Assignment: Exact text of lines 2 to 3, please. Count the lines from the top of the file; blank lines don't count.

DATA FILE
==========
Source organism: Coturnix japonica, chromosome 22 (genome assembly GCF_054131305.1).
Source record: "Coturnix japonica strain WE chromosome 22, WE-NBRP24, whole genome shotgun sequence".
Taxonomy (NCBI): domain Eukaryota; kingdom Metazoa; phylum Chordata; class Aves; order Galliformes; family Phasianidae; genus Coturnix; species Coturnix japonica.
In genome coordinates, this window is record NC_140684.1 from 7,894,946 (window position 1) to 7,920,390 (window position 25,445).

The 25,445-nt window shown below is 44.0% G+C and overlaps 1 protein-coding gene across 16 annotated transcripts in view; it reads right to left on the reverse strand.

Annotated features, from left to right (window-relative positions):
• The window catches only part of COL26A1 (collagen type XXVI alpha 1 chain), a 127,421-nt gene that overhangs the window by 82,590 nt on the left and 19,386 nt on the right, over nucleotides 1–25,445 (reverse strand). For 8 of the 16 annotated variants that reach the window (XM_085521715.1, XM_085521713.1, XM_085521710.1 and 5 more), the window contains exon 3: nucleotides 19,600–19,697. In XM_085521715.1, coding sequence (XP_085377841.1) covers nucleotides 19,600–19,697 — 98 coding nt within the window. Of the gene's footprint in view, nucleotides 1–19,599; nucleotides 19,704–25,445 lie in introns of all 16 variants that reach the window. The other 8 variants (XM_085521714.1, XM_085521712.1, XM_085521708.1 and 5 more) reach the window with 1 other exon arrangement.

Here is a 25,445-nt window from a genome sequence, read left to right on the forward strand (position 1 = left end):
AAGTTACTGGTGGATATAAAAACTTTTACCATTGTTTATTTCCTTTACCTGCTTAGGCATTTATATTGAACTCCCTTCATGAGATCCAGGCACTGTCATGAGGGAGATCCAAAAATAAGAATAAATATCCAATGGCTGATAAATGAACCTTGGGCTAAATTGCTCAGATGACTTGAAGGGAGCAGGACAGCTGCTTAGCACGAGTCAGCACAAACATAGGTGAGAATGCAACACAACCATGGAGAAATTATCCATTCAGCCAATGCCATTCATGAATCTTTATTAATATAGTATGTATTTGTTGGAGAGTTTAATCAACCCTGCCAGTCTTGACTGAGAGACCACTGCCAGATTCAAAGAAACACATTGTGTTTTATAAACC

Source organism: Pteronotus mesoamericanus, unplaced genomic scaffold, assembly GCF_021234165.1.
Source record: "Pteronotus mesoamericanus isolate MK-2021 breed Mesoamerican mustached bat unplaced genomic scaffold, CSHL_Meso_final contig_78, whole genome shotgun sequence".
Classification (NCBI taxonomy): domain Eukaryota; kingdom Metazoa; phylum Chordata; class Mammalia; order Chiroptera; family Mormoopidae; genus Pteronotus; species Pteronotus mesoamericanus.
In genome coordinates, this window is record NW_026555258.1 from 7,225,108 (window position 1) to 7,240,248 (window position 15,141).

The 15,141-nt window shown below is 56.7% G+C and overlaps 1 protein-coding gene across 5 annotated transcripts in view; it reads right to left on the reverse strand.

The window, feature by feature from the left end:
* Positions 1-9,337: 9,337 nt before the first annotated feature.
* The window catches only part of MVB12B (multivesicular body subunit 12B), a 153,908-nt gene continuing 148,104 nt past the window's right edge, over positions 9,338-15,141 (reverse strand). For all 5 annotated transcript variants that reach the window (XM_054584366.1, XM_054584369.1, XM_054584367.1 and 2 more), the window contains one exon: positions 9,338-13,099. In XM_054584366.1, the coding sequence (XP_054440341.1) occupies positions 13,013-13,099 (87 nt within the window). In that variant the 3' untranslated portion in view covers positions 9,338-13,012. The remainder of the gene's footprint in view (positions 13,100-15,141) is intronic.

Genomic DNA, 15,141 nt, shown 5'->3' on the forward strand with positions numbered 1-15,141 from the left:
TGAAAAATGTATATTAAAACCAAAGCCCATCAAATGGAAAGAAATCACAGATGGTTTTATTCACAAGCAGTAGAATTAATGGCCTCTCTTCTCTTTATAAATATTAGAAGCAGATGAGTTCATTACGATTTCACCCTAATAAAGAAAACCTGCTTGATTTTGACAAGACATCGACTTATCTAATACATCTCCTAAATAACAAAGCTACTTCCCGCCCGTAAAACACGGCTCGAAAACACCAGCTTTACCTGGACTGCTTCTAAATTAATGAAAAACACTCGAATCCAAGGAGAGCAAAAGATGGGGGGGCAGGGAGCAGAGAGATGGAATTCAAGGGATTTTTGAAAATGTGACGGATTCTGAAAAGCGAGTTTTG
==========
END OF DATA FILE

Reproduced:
Source record: "Coturnix japonica strain WE chromosome 22, WE-NBRP24, whole genome shotgun sequence".
Taxonomy (NCBI): domain Eukaryota; kingdom Metazoa; phylum Chordata; class Aves; order Galliformes; family Phasianidae; genus Coturnix; species Coturnix japonica.